mkfs — build a Linux filesystem
mkfs [options] [
−t type ]
[fs−options] device [size]
This mkfs frontend is deprecated in favour of filesystem specific mkfs.<type> utils.
mkfs is used
to build a Linux filesystem on a device, usually a hard disk
argument is either the device name (e.g.
/dev/sdb2), or a regular file that shall
contain the filesystem. The
size argument is the number of
blocks to be used for the filesystem.
The exit code returned by mkfs is 0 on success and 1 on failure.
In actuality, mkfs is simply a front-end
for the various filesystem builders (
mkfs.fstype) available under
Linux. The filesystem-specific builder is searched for via
your PATH environment setting only. Please see the
filesystem-specific builder manual pages for further
type of filesystem to be
built. If not specified, the default filesystem type
(currently ext2) is used.
Filesystem-specific options to be passed to the real filesystem builder.
Produce verbose output, including all filesystem-specific commands that are executed. Specifying this option more than once inhibits execution of any filesystem-specific commands. This is really only useful for testing.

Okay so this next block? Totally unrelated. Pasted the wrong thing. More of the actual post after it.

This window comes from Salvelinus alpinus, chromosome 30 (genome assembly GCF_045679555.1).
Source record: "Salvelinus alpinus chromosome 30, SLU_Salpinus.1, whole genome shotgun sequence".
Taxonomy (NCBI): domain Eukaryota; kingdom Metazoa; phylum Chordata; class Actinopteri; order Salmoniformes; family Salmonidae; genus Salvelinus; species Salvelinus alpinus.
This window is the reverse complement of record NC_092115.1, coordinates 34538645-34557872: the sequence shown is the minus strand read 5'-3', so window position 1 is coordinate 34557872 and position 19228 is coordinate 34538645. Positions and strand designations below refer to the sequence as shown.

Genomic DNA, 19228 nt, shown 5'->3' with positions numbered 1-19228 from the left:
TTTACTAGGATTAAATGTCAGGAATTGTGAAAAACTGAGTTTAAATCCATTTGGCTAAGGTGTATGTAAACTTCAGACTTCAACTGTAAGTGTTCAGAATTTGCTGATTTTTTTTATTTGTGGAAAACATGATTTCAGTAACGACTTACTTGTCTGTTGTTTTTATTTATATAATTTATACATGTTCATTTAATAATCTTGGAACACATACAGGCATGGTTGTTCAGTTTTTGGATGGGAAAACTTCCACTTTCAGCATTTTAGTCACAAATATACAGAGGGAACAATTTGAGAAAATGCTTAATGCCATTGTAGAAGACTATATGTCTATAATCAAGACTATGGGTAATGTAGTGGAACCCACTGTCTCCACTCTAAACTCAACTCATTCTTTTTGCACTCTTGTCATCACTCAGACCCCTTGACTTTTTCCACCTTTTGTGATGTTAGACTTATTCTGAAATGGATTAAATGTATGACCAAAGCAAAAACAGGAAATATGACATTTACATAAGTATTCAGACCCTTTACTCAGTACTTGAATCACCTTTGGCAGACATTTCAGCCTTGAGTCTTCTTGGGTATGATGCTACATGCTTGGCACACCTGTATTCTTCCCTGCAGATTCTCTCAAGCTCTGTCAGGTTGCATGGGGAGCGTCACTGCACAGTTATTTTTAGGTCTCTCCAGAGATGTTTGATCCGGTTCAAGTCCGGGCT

Display version information and exit. (Option
−V will display
version information only when it is the only parameter,
otherwise it will work as
Display help text and exit.
All generic options must precede and not be combined with
filesystem-specific options. Some filesystem-specific
programs do not automatically detect the device size and
parameter to be specified.
David Engel (email@example.com)
Fred N. van Kempen (firstname.lastname@example.org)
Ron Sommeling (email@example.com)
The manual page was shamelessly adapted from Remy Card's version for the ext2 filesystem.